Observe and Report's humour is heavier on horror than hilarity
Starring Seth Rogen, Anna Faris, and Ray Liotta. Rated 18A.
To encourage people to see Observe and Report on the basis that it’s just the latest Seth Rogen grossfest verges on practical jokery. The poster features the bearish Vancouver actor in a security guard’s uniform. You’d think that his character, Ronnie Barnhardt, is merely a younger, more profane Paul Blart.
Watch the trailer for Observe and Report.
Indeed, it is a story set in a mall, starring Rogen as a swaggering “head of security” who still lives with his mom and dreams of being a real policeman when not fantasizing about a cute mall employee. You think it’ll be basically harmless. Just as you’d assume, when raiding someone else’s fridge, that the yellow liquid must be apple juice.
Then again, it’s good to try new things. It’s kind of fun to see a movie with, arguably, no sympathetic characters. From Rogen as the mall cop to Anna Faris as his vapid crush to Ray Liotta as a real detective, the behavior is usually selfish, occasionally appalling, even shocking. But it’s not cartoon villainy, either.
Rogen, in particular, gives a fantastically nuanced performance. His Ronnie may be an insensitive, power-tripping dimwit who should be the last person permitted authority and weapons, but he’s also always completely believable and sometimes pitiable. Liotta’s policeman—who first crosses swords with Ronnie when he's called to the mall to investigate a report of a flasher—is tolerant with Ronnie up to a point. But he's also capable of abusing his power out of pure, petty spite. They’re not monsters—they’re pricks.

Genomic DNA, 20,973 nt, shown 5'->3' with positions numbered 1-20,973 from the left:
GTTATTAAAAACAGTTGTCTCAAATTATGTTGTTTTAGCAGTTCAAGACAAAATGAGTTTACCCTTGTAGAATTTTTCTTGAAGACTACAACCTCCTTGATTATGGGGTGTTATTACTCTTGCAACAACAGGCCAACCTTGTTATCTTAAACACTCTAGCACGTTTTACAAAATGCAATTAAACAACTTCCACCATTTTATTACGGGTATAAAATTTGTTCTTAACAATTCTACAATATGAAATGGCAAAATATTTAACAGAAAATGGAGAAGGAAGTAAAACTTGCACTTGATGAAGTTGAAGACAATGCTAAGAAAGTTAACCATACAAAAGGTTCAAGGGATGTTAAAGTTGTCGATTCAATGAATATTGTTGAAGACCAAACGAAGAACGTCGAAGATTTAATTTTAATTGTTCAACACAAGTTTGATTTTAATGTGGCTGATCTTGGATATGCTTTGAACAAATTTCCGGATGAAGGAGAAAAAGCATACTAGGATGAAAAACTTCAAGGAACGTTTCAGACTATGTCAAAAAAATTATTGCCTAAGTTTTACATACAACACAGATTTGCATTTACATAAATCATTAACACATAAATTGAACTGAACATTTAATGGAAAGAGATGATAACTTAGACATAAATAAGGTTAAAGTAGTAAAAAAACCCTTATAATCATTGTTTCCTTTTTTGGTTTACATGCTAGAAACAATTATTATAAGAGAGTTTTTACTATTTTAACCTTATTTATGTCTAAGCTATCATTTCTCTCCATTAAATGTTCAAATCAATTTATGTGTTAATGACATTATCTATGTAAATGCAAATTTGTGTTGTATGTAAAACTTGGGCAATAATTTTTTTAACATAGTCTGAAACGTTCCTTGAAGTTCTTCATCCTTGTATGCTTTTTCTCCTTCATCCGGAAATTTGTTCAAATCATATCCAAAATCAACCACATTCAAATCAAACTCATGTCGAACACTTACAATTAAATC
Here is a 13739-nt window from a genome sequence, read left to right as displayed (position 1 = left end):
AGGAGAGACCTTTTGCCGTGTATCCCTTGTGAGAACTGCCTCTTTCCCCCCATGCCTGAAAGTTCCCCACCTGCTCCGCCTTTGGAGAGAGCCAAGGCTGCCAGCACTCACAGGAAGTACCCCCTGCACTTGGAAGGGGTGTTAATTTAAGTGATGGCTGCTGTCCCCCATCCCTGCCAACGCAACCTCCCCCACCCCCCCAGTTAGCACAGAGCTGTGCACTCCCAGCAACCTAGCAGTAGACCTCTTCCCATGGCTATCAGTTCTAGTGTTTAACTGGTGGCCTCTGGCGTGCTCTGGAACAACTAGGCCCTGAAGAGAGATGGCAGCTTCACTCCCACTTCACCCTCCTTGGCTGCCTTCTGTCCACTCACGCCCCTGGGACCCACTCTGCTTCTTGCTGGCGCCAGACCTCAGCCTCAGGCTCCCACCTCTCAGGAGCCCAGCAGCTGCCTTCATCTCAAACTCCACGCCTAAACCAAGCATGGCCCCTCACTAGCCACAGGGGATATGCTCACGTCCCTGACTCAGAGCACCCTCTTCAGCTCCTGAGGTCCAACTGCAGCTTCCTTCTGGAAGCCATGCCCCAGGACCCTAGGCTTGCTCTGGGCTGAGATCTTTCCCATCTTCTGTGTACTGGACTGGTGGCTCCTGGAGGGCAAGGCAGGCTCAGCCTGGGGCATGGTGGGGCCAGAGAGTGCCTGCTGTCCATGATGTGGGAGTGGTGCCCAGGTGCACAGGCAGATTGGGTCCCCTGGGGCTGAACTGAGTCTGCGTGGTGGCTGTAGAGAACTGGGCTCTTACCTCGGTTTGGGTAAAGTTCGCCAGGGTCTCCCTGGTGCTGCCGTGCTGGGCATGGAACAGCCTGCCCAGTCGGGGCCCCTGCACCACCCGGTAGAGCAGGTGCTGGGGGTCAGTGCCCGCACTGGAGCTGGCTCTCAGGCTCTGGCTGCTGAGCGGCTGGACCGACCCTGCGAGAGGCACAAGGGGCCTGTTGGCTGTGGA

Writer-director Jody Hill presents it all with flat, ironic distance that is Napoleon Dynamite-ish in its witty, willful oddness but also in its condescension, in that the viewer is pretty sure to feel sophisticated and/or ethical in comparison. The movie follows typical comedy structure and editing but addles the content. There is hilarity but more embarrassment and horror than comfortably allows laughter, per se.
A character says: “I thought this was going to be funny, but it’s just kind of sad.” This could well be the author’s message.